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But it’s heavy work and we threw ourselves into the landscaping at a working bee last week.

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I managed to persuade the team to rest on their picks and shovels for a photograph.

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Was I slacking?  Not likely, I was working with the team that kept the food coming!

Happy gardening.

Turmeric Gold

I don’t usually welcome watching the leaves of my plants turning brown but turmeric is the exception.  These dying leaves tell me that before too long it will be ready to harvest once again.

Turmeric has so many health benefits and it has got to be one of the easiest plants I have ever grown. An allotment neighbour gave me a tiny rhizome, the size of my little finger. I popped it into the ground and had a huge harvest from it last season.  And this year it’s going gangbusters again.

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Dwarfed by my turmeric plant this morning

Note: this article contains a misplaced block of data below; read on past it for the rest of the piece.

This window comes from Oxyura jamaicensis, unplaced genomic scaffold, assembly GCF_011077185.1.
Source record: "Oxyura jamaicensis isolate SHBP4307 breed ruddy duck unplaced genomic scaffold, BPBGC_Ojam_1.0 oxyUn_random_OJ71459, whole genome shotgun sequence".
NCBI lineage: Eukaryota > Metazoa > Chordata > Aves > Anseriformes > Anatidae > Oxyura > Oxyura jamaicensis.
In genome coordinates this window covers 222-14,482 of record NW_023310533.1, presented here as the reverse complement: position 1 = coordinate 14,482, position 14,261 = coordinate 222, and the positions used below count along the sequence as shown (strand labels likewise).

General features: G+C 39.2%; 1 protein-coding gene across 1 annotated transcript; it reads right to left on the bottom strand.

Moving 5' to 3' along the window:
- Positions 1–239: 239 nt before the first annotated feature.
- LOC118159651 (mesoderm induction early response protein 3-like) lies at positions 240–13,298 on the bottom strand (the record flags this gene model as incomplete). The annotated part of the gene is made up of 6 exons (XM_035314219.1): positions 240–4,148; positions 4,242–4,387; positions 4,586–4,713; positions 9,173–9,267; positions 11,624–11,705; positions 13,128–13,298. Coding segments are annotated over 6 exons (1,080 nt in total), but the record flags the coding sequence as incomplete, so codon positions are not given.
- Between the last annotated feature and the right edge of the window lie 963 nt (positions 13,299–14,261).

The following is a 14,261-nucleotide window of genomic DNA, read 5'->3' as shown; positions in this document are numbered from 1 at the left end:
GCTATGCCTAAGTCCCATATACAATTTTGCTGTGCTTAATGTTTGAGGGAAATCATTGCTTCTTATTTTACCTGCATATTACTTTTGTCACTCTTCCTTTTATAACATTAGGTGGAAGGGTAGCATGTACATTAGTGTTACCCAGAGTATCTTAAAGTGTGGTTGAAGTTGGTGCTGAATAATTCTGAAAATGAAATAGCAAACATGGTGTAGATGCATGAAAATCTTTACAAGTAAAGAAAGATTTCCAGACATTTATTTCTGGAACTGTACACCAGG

I call it Turmeric Gold because as well as the wonderful rich golden colour of the rhizome, it saves me heaps  ($49 a kilo in the shops) by growing it myself.  And it’s guaranteed organic.  Even the colour when I grate the fresh turmeric makes me feel better!

turmeric-roots-and-a-jar-of-turmeric-powder

For such little effort, this is well worth growing in your garden, and reap the health benefits.  I grate a little each day in soups, stews, over salads, stir fries, in smoothies. And you can check out this link to learn more seven ways to eat (and drink) turmeric.

Happy Gardening.

Are your seeds still in the shoe box?

If they are – then liberate them!

It’s very tempting to keep your seeds in a favourite shoe box, or similar, and enjoy going through them. I do that too.

However, the magic only happens once you put them in the ground.

Just a little effort can change this ….

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into … this

Version 2

And that’s the joy of it.

Planting Carrots: